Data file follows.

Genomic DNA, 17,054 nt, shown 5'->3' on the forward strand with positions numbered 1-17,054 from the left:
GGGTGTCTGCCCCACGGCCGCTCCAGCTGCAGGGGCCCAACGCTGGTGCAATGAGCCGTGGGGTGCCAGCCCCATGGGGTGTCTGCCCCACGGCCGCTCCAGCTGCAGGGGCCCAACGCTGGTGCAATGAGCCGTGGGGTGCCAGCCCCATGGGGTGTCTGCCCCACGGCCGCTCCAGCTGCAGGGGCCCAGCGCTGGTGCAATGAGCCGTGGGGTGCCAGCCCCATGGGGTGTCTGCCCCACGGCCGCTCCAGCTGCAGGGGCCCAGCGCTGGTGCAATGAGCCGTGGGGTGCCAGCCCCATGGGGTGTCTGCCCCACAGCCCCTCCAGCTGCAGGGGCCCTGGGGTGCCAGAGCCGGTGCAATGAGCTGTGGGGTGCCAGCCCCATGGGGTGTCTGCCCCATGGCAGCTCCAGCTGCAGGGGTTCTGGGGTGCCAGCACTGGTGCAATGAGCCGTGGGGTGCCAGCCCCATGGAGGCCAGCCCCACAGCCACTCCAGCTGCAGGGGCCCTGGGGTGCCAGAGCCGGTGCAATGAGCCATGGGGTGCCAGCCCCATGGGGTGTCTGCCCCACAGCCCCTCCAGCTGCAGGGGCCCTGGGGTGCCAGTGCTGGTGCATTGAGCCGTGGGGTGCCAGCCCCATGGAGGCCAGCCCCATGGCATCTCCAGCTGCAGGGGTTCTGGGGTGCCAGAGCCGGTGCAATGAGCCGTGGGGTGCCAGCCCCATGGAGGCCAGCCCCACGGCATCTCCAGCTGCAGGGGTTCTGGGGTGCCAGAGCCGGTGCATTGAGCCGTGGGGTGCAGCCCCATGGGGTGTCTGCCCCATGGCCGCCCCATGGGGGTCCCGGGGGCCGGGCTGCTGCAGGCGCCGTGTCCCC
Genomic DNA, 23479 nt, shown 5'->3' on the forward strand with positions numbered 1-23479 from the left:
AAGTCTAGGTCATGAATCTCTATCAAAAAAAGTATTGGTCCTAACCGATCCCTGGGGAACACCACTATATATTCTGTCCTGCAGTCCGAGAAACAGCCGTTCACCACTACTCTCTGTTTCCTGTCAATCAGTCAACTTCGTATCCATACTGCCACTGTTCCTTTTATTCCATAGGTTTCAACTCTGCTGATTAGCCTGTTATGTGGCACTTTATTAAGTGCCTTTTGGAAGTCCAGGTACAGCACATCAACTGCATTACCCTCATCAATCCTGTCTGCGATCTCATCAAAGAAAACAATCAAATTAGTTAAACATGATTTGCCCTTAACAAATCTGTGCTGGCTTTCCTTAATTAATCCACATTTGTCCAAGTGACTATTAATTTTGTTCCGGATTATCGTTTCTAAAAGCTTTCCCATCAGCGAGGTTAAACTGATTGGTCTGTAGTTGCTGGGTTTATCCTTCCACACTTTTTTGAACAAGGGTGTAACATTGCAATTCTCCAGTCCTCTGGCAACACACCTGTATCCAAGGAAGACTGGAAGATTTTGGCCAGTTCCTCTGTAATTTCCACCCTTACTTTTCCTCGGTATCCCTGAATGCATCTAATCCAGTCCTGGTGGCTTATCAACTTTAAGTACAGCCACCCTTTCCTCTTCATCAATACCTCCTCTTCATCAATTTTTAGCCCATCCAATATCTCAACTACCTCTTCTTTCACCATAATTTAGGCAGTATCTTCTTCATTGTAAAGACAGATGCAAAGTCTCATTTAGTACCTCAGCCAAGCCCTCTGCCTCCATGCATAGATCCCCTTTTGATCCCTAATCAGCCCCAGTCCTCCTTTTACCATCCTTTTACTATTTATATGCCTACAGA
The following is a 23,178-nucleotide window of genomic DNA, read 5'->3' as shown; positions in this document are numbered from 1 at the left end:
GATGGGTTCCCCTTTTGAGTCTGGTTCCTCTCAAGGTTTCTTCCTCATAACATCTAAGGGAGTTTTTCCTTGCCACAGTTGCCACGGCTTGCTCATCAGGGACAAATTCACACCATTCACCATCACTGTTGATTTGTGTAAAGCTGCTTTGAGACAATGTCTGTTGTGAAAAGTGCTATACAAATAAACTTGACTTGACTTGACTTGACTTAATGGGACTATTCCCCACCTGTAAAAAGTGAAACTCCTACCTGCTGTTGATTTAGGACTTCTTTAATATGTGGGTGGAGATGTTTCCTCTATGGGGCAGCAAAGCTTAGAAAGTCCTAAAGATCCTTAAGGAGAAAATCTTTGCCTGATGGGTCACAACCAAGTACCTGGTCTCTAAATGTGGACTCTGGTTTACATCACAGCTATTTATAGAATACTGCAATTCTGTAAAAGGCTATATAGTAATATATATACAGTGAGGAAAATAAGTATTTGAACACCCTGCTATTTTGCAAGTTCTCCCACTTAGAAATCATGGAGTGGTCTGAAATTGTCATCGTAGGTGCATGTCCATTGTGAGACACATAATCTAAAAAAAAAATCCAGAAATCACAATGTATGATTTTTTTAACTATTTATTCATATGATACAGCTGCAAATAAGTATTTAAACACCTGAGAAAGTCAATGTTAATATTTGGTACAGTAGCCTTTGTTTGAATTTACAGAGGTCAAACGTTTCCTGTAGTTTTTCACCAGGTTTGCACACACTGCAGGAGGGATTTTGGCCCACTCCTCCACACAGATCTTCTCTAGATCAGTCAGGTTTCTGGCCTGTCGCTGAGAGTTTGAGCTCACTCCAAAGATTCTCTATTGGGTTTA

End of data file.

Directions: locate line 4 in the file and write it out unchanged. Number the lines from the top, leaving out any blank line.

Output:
AAGTCTAGGTCATGAATCTCTATCAAAAAAAGTATTGGTCCTAACCGATCCCTGGGGAACACCACTATATATTCTGTCCTGCAGTCCGAGAAACAGCCGTTCACCACTACTCTCTGTTTCCTGTCAATCAGTCAACTTCGTATCCATACTGCCACTGTTCCTTTTATTCCATAGGTTTCAACTCTGCTGATTAGCCTGTTATGTGGCACTTTATTAAGTGCCTTTTGGAAGTCCAGGTACAGCACATCAACTGCATTACCCTCATCAATCCTGTCTGCGATCTCATCAAAGAAAACAATCAAATTAGTTAAACATGATTTGCCCTTAACAAATCTGTGCTGGCTTTCCTTAATTAATCCACATTTGTCCAAGTGACTATTAATTTTGTTCCGGATTATCGTTTCTAAAAGCTTTCCCATCAGCGAGGTTAAACTGATTGGTCTGTAGTTGCTGGGTTTATCCTTCCACACTTTTTTGAACAAGGGTGTAACATTGCAATTCTCCAGTCCTCTGGCAACACACCTGTATCCAAGGAAGACTGGAAGATTTTGGCCAGTTCCTCTGTAATTTCCACCCTTACTTTTCCTCGGTATCCCTGAATGCATCTAATCCAGTCCTGGTGGCTTATCAACTTTAAGTACAGCCACCCTTTCCTCTTCATCAATACCTCCTCTTCATCAATTTTTAGCCCATCCAATATCTCAACTACCTCTTCTTTCACCATAATTTAGGCAGTATCTTCTTCATTGTAAAGACAGATGCAAAGTCTCATTTAGTACCTCAGCCAAGCCCTCTGCCTCCATGCATAGATCCCCTTTTGATCCCTAATCAGCCCCAGTCCTCCTTTTACCATCCTTTTACTATTTATATGCCTACAGA